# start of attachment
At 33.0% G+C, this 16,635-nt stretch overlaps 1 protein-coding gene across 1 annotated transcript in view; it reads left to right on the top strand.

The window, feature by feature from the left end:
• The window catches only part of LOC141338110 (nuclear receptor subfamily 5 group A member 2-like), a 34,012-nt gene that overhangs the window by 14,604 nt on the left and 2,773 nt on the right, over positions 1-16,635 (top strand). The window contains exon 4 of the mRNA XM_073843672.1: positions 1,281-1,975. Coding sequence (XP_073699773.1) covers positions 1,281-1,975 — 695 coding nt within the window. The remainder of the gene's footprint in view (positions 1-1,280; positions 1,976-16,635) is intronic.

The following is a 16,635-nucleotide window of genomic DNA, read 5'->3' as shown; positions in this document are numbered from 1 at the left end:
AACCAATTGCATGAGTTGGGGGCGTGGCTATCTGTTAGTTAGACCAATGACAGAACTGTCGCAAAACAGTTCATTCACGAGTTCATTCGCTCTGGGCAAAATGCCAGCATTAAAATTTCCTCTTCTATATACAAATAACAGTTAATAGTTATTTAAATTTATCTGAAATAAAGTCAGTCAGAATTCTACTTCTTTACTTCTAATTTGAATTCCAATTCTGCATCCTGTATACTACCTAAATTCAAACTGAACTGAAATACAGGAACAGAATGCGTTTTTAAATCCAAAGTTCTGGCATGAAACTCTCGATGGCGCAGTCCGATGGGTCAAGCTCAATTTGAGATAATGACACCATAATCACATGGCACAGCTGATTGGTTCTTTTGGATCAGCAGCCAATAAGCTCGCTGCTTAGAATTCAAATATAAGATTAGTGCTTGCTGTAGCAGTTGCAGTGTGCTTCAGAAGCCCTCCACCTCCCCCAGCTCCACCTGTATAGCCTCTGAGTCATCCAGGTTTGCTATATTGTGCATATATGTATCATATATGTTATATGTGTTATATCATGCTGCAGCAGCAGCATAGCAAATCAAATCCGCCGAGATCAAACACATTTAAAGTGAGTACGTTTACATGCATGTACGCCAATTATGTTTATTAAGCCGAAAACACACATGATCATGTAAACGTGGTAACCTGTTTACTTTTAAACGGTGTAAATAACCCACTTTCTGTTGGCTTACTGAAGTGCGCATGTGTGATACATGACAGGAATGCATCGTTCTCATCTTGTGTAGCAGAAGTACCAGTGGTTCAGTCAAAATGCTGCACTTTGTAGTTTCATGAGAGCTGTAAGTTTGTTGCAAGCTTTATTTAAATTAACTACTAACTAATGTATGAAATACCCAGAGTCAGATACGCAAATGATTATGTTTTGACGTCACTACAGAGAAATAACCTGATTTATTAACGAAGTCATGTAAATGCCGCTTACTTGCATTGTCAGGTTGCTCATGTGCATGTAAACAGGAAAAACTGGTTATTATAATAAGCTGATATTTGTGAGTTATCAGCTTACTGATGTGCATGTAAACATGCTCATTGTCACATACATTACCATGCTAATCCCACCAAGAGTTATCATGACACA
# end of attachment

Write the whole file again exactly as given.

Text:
At 33.0% G+C, this 16,635-nt stretch overlaps 1 protein-coding gene across 1 annotated transcript in view; it reads left to right on the top strand.

The window, feature by feature from the left end:
• The window catches only part of LOC141338110 (nuclear receptor subfamily 5 group A member 2-like), a 34,012-nt gene that overhangs the window by 14,604 nt on the left and 2,773 nt on the right, over positions 1-16,635 (top strand). The window contains exon 4 of the mRNA XM_073843672.1: positions 1,281-1,975. Coding sequence (XP_073699773.1) covers positions 1,281-1,975 — 695 coding nt within the window. The remainder of the gene's footprint in view (positions 1-1,280; positions 1,976-16,635) is intronic.

The following is a 16,635-nucleotide window of genomic DNA, read 5'->3' as shown; positions in this document are numbered from 1 at the left end:
AACCAATTGCATGAGTTGGGGGCGTGGCTATCTGTTAGTTAGACCAATGACAGAACTGTCGCAAAACAGTTCATTCACGAGTTCATTCGCTCTGGGCAAAATGCCAGCATTAAAATTTCCTCTTCTATATACAAATAACAGTTAATAGTTATTTAAATTTATCTGAAATAAAGTCAGTCAGAATTCTACTTCTTTACTTCTAATTTGAATTCCAATTCTGCATCCTGTATACTACCTAAATTCAAACTGAACTGAAATACAGGAACAGAATGCGTTTTTAAATCCAAAGTTCTGGCATGAAACTCTCGATGGCGCAGTCCGATGGGTCAAGCTCAATTTGAGATAATGACACCATAATCACATGGCACAGCTGATTGGTTCTTTTGGATCAGCAGCCAATAAGCTCGCTGCTTAGAATTCAAATATAAGATTAGTGCTTGCTGTAGCAGTTGCAGTGTGCTTCAGAAGCCCTCCACCTCCCCCAGCTCCACCTGTATAGCCTCTGAGTCATCCAGGTTTGCTATATTGTGCATATATGTATCATATATGTTATATGTGTTATATCATGCTGCAGCAGCAGCATAGCAAATCAAATCCGCCGAGATCAAACACATTTAAAGTGAGTACGTTTACATGCATGTACGCCAATTATGTTTATTAAGCCGAAAACACACATGATCATGTAAACGTGGTAACCTGTTTACTTTTAAACGGTGTAAATAACCCACTTTCTGTTGGCTTACTGAAGTGCGCATGTGTGATACATGACAGGAATGCATCGTTCTCATCTTGTGTAGCAGAAGTACCAGTGGTTCAGTCAAAATGCTGCACTTTGTAGTTTCATGAGAGCTGTAAGTTTGTTGCAAGCTTTATTTAAATTAACTACTAACTAATGTATGAAATACCCAGAGTCAGATACGCAAATGATTATGTTTTGACGTCACTACAGAGAAATAACCTGATTTATTAACGAAGTCATGTAAATGCCGCTTACTTGCATTGTCAGGTTGCTCATGTGCATGTAAACAGGAAAAACTGGTTATTATAATAAGCTGATATTTGTGAGTTATCAGCTTACTGATGTGCATGTAAACATGCTCATTGTCACATACATTACCATGCTAATCCCACCAAGAGTTATCATGACACA